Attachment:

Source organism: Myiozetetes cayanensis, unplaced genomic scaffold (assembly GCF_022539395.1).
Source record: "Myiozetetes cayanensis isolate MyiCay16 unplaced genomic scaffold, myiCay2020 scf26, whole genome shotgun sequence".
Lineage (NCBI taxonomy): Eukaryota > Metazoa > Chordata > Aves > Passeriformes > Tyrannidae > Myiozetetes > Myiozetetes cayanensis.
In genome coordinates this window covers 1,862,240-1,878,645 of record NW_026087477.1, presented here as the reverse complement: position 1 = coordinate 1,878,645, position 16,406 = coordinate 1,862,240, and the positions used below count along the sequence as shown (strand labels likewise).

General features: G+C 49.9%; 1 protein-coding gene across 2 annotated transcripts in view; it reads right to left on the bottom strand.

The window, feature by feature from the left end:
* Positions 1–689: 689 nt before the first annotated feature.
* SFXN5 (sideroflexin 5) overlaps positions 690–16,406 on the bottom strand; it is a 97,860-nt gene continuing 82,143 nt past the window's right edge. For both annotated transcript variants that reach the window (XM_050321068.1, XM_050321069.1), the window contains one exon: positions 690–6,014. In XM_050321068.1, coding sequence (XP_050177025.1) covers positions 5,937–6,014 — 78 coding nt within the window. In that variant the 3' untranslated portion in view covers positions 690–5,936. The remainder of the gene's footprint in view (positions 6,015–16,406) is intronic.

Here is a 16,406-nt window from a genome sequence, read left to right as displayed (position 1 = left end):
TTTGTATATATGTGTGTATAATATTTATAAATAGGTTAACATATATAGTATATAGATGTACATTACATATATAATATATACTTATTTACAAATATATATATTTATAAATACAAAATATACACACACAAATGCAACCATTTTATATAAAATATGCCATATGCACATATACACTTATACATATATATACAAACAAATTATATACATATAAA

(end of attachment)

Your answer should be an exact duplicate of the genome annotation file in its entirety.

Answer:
Source organism: Myiozetetes cayanensis, unplaced genomic scaffold (assembly GCF_022539395.1).
Source record: "Myiozetetes cayanensis isolate MyiCay16 unplaced genomic scaffold, myiCay2020 scf26, whole genome shotgun sequence".
Lineage (NCBI taxonomy): Eukaryota > Metazoa > Chordata > Aves > Passeriformes > Tyrannidae > Myiozetetes > Myiozetetes cayanensis.
In genome coordinates this window covers 1,862,240-1,878,645 of record NW_026087477.1, presented here as the reverse complement: position 1 = coordinate 1,878,645, position 16,406 = coordinate 1,862,240, and the positions used below count along the sequence as shown (strand labels likewise).

General features: G+C 49.9%; 1 protein-coding gene across 2 annotated transcripts in view; it reads right to left on the bottom strand.

The window, feature by feature from the left end:
* Positions 1–689: 689 nt before the first annotated feature.
* SFXN5 (sideroflexin 5) overlaps positions 690–16,406 on the bottom strand; it is a 97,860-nt gene continuing 82,143 nt past the window's right edge. For both annotated transcript variants that reach the window (XM_050321068.1, XM_050321069.1), the window contains one exon: positions 690–6,014. In XM_050321068.1, coding sequence (XP_050177025.1) covers positions 5,937–6,014 — 78 coding nt within the window. In that variant the 3' untranslated portion in view covers positions 690–5,936. The remainder of the gene's footprint in view (positions 6,015–16,406) is intronic.

Here is a 16,406-nt window from a genome sequence, read left to right as displayed (position 1 = left end):
TTTGTATATATGTGTGTATAATATTTATAAATAGGTTAACATATATAGTATATAGATGTACATTACATATATAATATATACTTATTTACAAATATATATATTTATAAATACAAAATATACACACACAAATGCAACCATTTTATATAAAATATGCCATATGCACATATACACTTATACATATATATACAAACAAATTATATACATATAAA